Friday[frī′dā; occas., -dē]
Friday the thirteenth.
An example of Friday is the superstitious day, Friday the 13th.
- the sixth day of the week: abbrev. Fri or F
Origin of Fridayafter the devoted servant of Robinson Crusoe a faithful follower or efficient helperusually man (or girl) Friday
Origin of FridayMiddle English fridai ; from Old English frigedæg, literally , day of the goddess Frigg, akin to German Freitag, Dutch Vrijdag, Swedish Fredag: translated, translation of Late Latin Veneris dies (Fr vendredi), Venus' day
nounAbbr. Fri. or Fr. or F
Origin of FridayMiddle English Fridai, from Old English Frīgedæg; see prī- in Indo-European roots.
- The sixth day of the week in many religious traditions, and the fifth day of the week in systems using the ISO 8601 norm; the Biblical sixth day of a week, the day before the Sabbath, or "day of preparation" in preparation for the Sabbath; the Islamic sabbath; it follows Thursday and precedes Saturday.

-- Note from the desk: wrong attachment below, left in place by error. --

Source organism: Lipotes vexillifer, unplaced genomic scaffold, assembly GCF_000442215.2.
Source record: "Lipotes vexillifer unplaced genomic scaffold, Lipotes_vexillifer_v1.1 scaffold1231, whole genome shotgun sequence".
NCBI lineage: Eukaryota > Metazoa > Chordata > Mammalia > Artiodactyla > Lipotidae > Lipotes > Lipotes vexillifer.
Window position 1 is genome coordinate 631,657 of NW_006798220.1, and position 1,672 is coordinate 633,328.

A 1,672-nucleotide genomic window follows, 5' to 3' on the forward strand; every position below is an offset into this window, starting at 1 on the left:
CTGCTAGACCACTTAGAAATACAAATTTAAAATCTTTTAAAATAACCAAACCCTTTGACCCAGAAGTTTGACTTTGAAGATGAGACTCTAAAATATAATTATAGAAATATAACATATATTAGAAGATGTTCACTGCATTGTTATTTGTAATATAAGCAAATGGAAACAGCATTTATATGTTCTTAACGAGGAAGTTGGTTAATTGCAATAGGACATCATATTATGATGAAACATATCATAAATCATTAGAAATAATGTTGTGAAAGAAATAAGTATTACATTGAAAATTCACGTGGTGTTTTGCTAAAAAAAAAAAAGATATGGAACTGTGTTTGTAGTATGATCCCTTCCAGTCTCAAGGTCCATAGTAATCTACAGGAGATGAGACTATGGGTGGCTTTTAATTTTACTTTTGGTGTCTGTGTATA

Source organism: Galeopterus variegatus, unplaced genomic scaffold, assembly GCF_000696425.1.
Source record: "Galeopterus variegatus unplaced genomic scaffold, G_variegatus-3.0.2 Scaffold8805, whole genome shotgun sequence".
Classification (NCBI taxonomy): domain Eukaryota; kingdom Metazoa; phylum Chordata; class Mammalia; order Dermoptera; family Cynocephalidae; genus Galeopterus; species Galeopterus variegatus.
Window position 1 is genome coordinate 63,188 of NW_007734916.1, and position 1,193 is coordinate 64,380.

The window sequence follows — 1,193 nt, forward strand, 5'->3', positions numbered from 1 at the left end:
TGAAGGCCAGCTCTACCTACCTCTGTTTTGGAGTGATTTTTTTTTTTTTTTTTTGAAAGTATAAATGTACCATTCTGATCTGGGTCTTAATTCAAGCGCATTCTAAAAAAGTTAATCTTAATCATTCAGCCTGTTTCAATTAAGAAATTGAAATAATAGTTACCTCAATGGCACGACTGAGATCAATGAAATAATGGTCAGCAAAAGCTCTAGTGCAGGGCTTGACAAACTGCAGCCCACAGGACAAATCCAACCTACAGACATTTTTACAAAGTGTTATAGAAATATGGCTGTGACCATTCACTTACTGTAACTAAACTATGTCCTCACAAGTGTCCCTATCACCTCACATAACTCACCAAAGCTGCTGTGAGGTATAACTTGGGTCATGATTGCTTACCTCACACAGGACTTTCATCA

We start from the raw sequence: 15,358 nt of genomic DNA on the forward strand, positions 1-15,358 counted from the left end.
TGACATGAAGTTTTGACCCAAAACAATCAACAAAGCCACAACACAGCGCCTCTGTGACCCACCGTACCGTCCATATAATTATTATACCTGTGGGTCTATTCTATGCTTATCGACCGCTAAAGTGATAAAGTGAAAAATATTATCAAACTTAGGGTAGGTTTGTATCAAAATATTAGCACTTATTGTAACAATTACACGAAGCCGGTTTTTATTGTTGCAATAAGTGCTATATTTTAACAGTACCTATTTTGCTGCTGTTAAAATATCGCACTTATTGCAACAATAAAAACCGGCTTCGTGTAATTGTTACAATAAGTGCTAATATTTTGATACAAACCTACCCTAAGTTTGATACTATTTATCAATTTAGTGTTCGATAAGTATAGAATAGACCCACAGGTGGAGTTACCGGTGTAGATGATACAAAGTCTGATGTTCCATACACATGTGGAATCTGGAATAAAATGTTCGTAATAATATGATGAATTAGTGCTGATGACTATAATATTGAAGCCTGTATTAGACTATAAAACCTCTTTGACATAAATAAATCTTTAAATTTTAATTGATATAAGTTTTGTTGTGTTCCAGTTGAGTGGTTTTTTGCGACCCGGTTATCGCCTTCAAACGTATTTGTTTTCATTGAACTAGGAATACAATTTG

- on Friday
From Old English frīġedæġ. Compound of frīġe and dæġ "day", corresponding to late Proto-Germanic *Frijjōz dagaz (“day of Frigg”). Compare West Frisian freed, Low German Freedag, Dutch vrijdag, German Freitag, Danish fredag. Old Norse Frigg (genitive Friggjar), Old Saxon Fri, and Old English Frig are derived from Common Germanic Frijjō. Frigg is cognate with Sanskrit prīyā́ which means "wife." The root also appears in Old Saxon fri which means "beloved lady", in Swedish as fria ("to propose for marriage") and in Icelandic as frjá which means "to love."